Now that Jimmy Graham and Muhammad Wilkerson are on board, I’d like to take a look at what the Green Bay Packers might do for the remainder of the offseason. I’ve been running several simulations of renegotiations, cuts, re-signing, free agency, and the draft through this offseason.
Check out my last attempt here:
And away we go:
Remaining Cap Space – $19,219,475
CB Tramon Williams – 1 year, $4 million/year. Williams had a really strong season last year. He’d be reuniting with the team he won a Super Bowl with, plus Mike Pettine was his Head Coach in Cleveland. Williams can still be a really good number 2 CB in the NFL, and the Packers need a veteran presence on the outside
CB Phillip Gaines – 2 years, $3 million/year. Gaines struggled in Kansas City last year, but he’s a veteran with starting CB experience. My hope would be that Gaines is the 4th corner on the team, and provides some depth in the case of injury.
TE Ben Watson – 1 year, $3 million/year. Watson was quietly really good last year. Because of his age, teams are unlikely to make a long term commitment, but Watson could be the perfect fit at the number 2 TE behind Jimmy Graham.
G Jermon Bushrod – 2 years, $3 million/year. Bushrod has stumbled through the last two seasons at Guard after being fantastic at Tackle earlier in his career. The Packers need an option at Guard if Justin McCray isn’t ready to be a full-time starter, and Bushrod gives them position flexibility, and has the athletic ability to flourish on the line.
Remaining Cap Space – $7,419,475
1st – 14: CB Josh Jackson, Iowa. I really want Tremaine Edmunds at this pick. I think he’s going to be the type of ILB that teams have to scheme around (like Brian Urlacher) for years to come. However, the Packers are going to be hard pressed to pass on the top 2 CBs in this draft (Jackson and Denzel Ward), and Jackson is the kind of ball hawk that will remind fans of Charles Woodson.
2nd – 13: TE Dallas Goedert, South Dakota St. The temptation here is to take another defensive player, but Goedert provides too much value. He’d be able to learn from Jimmy Graham, Lance Kendricks, and Ben Watson. The Packers would be borderline unstoppable in the Red Zone, and could throw out exotic formations (4 TEs and Ty Montgomery for the ultimate Run-Pass Option?).
3rd – 12: WR DJ Chark, LSU. Nobody is making us forget Jordy Nelson, but Chark gives the Packers a true deep threat who will develop into a great route runner. Chark is the playmaker Green Bay has been sorely lacking.
4th – 1: OT Joseph Noteboom, TCU. I’d love to ignore o-line, but Bryan Bulaga will need to be replaced after next season, and the jury is still out on Jason Spriggs. Noteboom is an athletic big man, who needs some refinement, and James Campen has been making a living on getting guys like Noteboom ready to be starters.
4th – 33: LB Shaquem Griffin, UCF. I’d be fine taking Griffin higher than this. People will concentrate on his missing hand, but he’s so athletic and such an instinctive football player. He’s the kind of player who will make it impossible to keep him off the field. At a minimum he’s one of the best Special Teams players in the league, but I think he’ll be a guy who can cover any RB or TE, and also give OTs nightmares with his speed off the edge.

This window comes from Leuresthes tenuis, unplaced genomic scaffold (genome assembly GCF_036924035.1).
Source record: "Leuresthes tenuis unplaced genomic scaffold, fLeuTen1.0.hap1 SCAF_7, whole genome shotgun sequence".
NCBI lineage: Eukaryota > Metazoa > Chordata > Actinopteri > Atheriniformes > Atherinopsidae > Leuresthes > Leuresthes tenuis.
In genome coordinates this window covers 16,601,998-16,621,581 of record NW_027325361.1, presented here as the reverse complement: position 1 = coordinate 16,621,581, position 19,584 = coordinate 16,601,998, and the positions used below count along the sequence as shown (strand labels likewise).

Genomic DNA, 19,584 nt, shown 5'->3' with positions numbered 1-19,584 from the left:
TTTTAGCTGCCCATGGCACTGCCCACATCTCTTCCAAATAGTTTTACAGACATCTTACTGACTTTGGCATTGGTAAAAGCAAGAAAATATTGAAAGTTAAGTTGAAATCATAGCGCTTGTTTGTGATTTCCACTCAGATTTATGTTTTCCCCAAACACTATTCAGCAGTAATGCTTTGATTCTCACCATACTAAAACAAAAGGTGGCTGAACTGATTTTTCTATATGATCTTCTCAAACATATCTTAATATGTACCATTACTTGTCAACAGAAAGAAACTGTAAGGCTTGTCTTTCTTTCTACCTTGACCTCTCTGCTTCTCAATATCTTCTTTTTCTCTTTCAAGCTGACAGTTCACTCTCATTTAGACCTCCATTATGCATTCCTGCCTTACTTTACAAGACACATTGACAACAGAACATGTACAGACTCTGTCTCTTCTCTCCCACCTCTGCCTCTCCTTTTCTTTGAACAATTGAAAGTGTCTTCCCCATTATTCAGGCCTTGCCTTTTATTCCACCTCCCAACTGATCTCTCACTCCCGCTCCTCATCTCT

5th – 1: C Mason Cole, Michigan. Cole reminds me a little of Corey Linsley. I also think he’s good enough to kick out to Guard. He’s a great depth guy, with the upside to be a starter in the near future.
5th – 35: CB Holton Hill, Texas. Hill is a tall/athletic corner. He’d likely be taken much higher, but he was suspended for the remainder of his Senior season for violating team rules. Late in the 5th, he’s worth the gamble.
5th – 37: WR Equanimeous St. Brown, Notre Dame. Besides being the best name in the draft, St. Brown is a fantastic athlete and a fantastic person. His father is a former Mr. Universe who has pushed his children to be great at whatever their passion is. Equanimeous has had the diet and weight training regiment of a professional athlete since he was in elementary school. He also is a 4.0 student and speaks 3 languages fluently. If Notre Dame had better QB play, St. Brown would be a 2nd rounder, and the Packers are going to feel fortunate he fell to them.
6th – 12: DL Poona Ford, Texas. The Packers have had success with shorter d-linemen (Mike Daniels), and Ford fits the bill at 5’11. He’s an absolute load in the trenches and will help keep o-lines off of the Linebackers in the run game. And if you need a guy to get low in the Red Zone, Poona is your guy.
6th – 33: LB Leon Jacobs, Wisconsin. Jacobs absolutely dominated the NFL Draft Combine. He ran a 4.48 40 and was every bit as strong as he looks. The problem has always been instincts, but I’d love to give Mike Pettine the raw clay that Jacobs is and let him mold him into a NFL impact player.
7th – 14: QB Tanner Lee, Nebraska. Tanner Lee has a NFL arm, but will drop because he has a history of making bad decisions. He’s exactly the type of development QB Green Bay can stash on the Practice Squad for a year, and turn into a solid backup going forward.
7th – 21: P JK Scott, Alabama. I thought Justin Vogel did a really good job last year, but Scott could be a true difference maker at Punter that the Packers haven’t had since Craig Hentrich.
Remaining Cap Space – $2,419,475
Having such little remaining cap space left seems like a problem, but with the potential for Clay Matthews and Bryan Bulaga to come off the books after the 2018 season the Packers can afford to spend more this offseason.
Post a comment to let me know what you think, and I’ll take them into consideration for future sims.Andrew Mertig is a a lifelong Packers fan and draft enthusiast. He has covered the NFL draft for radio and television stations in Green Bay. He is currently a host of the Pack-A-Day podcast and a writer for PackersTalk.com. You can follow him on Twitter @andrewmertig